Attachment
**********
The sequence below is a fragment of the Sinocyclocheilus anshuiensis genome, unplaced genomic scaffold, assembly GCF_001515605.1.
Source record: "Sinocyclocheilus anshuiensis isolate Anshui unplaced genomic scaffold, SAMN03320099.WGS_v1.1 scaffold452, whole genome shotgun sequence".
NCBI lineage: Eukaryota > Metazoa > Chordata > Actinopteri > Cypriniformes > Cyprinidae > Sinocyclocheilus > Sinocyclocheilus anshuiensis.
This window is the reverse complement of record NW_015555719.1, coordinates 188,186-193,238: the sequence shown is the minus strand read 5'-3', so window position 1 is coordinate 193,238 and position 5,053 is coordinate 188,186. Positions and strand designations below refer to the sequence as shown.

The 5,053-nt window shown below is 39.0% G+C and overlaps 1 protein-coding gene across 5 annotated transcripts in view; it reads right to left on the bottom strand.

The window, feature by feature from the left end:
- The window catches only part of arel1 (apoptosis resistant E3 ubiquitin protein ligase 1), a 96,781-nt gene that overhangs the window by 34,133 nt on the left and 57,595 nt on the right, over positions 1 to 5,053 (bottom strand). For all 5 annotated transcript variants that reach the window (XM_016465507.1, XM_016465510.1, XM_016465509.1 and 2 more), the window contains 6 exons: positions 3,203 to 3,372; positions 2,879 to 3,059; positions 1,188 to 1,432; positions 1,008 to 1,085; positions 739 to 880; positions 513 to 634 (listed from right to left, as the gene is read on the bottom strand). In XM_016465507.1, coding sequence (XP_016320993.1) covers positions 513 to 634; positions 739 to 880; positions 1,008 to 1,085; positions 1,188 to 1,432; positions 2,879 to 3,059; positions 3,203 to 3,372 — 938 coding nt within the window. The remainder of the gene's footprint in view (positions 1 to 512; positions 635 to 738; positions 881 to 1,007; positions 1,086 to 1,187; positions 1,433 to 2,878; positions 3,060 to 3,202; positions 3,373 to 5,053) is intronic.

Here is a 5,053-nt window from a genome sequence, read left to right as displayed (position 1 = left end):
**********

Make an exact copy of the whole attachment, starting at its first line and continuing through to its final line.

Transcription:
The sequence below is a fragment of the Sinocyclocheilus anshuiensis genome, unplaced genomic scaffold, assembly GCF_001515605.1.
Source record: "Sinocyclocheilus anshuiensis isolate Anshui unplaced genomic scaffold, SAMN03320099.WGS_v1.1 scaffold452, whole genome shotgun sequence".
NCBI lineage: Eukaryota > Metazoa > Chordata > Actinopteri > Cypriniformes > Cyprinidae > Sinocyclocheilus > Sinocyclocheilus anshuiensis.
This window is the reverse complement of record NW_015555719.1, coordinates 188,186-193,238: the sequence shown is the minus strand read 5'-3', so window position 1 is coordinate 193,238 and position 5,053 is coordinate 188,186. Positions and strand designations below refer to the sequence as shown.

The 5,053-nt window shown below is 39.0% G+C and overlaps 1 protein-coding gene across 5 annotated transcripts in view; it reads right to left on the bottom strand.

The window, feature by feature from the left end:
- The window catches only part of arel1 (apoptosis resistant E3 ubiquitin protein ligase 1), a 96,781-nt gene that overhangs the window by 34,133 nt on the left and 57,595 nt on the right, over positions 1 to 5,053 (bottom strand). For all 5 annotated transcript variants that reach the window (XM_016465507.1, XM_016465510.1, XM_016465509.1 and 2 more), the window contains 6 exons: positions 3,203 to 3,372; positions 2,879 to 3,059; positions 1,188 to 1,432; positions 1,008 to 1,085; positions 739 to 880; positions 513 to 634 (listed from right to left, as the gene is read on the bottom strand). In XM_016465507.1, coding sequence (XP_016320993.1) covers positions 513 to 634; positions 739 to 880; positions 1,008 to 1,085; positions 1,188 to 1,432; positions 2,879 to 3,059; positions 3,203 to 3,372 — 938 coding nt within the window. The remainder of the gene's footprint in view (positions 1 to 512; positions 635 to 738; positions 881 to 1,007; positions 1,086 to 1,187; positions 1,433 to 2,878; positions 3,060 to 3,202; positions 3,373 to 5,053) is intronic.

Here is a 5,053-nt window from a genome sequence, read left to right as displayed (position 1 = left end):